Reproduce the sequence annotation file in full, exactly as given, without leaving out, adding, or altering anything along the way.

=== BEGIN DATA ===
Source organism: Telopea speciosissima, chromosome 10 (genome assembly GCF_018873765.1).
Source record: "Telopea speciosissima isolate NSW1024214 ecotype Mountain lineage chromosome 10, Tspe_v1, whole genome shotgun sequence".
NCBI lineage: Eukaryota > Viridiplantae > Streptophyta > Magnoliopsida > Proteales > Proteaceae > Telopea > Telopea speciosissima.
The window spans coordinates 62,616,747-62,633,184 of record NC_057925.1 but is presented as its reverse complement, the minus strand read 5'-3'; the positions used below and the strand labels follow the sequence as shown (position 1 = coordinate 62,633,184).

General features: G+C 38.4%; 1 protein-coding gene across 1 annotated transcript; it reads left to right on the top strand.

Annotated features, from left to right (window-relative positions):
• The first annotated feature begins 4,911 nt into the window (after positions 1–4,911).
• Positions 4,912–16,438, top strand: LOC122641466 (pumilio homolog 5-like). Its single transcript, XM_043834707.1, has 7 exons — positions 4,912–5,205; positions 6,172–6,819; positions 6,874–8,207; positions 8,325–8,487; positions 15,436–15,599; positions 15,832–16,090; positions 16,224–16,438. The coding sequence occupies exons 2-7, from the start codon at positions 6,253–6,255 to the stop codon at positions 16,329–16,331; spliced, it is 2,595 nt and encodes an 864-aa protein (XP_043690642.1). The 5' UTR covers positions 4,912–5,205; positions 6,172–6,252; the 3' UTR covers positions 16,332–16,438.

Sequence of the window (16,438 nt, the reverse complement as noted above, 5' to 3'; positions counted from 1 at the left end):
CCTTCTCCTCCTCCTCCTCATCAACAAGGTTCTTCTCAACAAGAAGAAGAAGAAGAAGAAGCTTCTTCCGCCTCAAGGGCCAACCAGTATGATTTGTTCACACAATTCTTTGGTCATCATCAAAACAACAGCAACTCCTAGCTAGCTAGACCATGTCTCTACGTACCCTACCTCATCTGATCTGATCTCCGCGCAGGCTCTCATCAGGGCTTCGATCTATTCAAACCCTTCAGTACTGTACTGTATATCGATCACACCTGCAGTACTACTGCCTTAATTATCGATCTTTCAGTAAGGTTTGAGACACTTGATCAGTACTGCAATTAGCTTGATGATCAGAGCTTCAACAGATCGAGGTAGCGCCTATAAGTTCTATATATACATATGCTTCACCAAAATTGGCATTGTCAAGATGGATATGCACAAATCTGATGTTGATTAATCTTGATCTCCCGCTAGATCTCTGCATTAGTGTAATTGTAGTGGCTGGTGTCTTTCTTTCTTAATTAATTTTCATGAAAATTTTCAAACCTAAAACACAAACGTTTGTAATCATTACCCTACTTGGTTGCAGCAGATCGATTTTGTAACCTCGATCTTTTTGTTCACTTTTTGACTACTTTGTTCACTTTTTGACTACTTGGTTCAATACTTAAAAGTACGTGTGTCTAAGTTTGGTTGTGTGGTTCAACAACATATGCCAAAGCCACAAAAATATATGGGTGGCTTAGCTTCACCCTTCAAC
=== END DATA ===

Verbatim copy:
Source organism: Telopea speciosissima, chromosome 10 (genome assembly GCF_018873765.1).
Source record: "Telopea speciosissima isolate NSW1024214 ecotype Mountain lineage chromosome 10, Tspe_v1, whole genome shotgun sequence".
NCBI lineage: Eukaryota > Viridiplantae > Streptophyta > Magnoliopsida > Proteales > Proteaceae > Telopea > Telopea speciosissima.
The window spans coordinates 62,616,747-62,633,184 of record NC_057925.1 but is presented as its reverse complement, the minus strand read 5'-3'; the positions used below and the strand labels follow the sequence as shown (position 1 = coordinate 62,633,184).

General features: G+C 38.4%; 1 protein-coding gene across 1 annotated transcript; it reads left to right on the top strand.

Annotated features, from left to right (window-relative positions):
• The first annotated feature begins 4,911 nt into the window (after positions 1–4,911).
• Positions 4,912–16,438, top strand: LOC122641466 (pumilio homolog 5-like). Its single transcript, XM_043834707.1, has 7 exons — positions 4,912–5,205; positions 6,172–6,819; positions 6,874–8,207; positions 8,325–8,487; positions 15,436–15,599; positions 15,832–16,090; positions 16,224–16,438. The coding sequence occupies exons 2-7, from the start codon at positions 6,253–6,255 to the stop codon at positions 16,329–16,331; spliced, it is 2,595 nt and encodes an 864-aa protein (XP_043690642.1). The 5' UTR covers positions 4,912–5,205; positions 6,172–6,252; the 3' UTR covers positions 16,332–16,438.

Sequence of the window (16,438 nt, the reverse complement as noted above, 5' to 3'; positions counted from 1 at the left end):
CCTTCTCCTCCTCCTCCTCATCAACAAGGTTCTTCTCAACAAGAAGAAGAAGAAGAAGAAGCTTCTTCCGCCTCAAGGGCCAACCAGTATGATTTGTTCACACAATTCTTTGGTCATCATCAAAACAACAGCAACTCCTAGCTAGCTAGACCATGTCTCTACGTACCCTACCTCATCTGATCTGATCTCCGCGCAGGCTCTCATCAGGGCTTCGATCTATTCAAACCCTTCAGTACTGTACTGTATATCGATCACACCTGCAGTACTACTGCCTTAATTATCGATCTTTCAGTAAGGTTTGAGACACTTGATCAGTACTGCAATTAGCTTGATGATCAGAGCTTCAACAGATCGAGGTAGCGCCTATAAGTTCTATATATACATATGCTTCACCAAAATTGGCATTGTCAAGATGGATATGCACAAATCTGATGTTGATTAATCTTGATCTCCCGCTAGATCTCTGCATTAGTGTAATTGTAGTGGCTGGTGTCTTTCTTTCTTAATTAATTTTCATGAAAATTTTCAAACCTAAAACACAAACGTTTGTAATCATTACCCTACTTGGTTGCAGCAGATCGATTTTGTAACCTCGATCTTTTTGTTCACTTTTTGACTACTTTGTTCACTTTTTGACTACTTGGTTCAATACTTAAAAGTACGTGTGTCTAAGTTTGGTTGTGTGGTTCAACAACATATGCCAAAGCCACAAAAATATATGGGTGGCTTAGCTTCACCCTTCAAC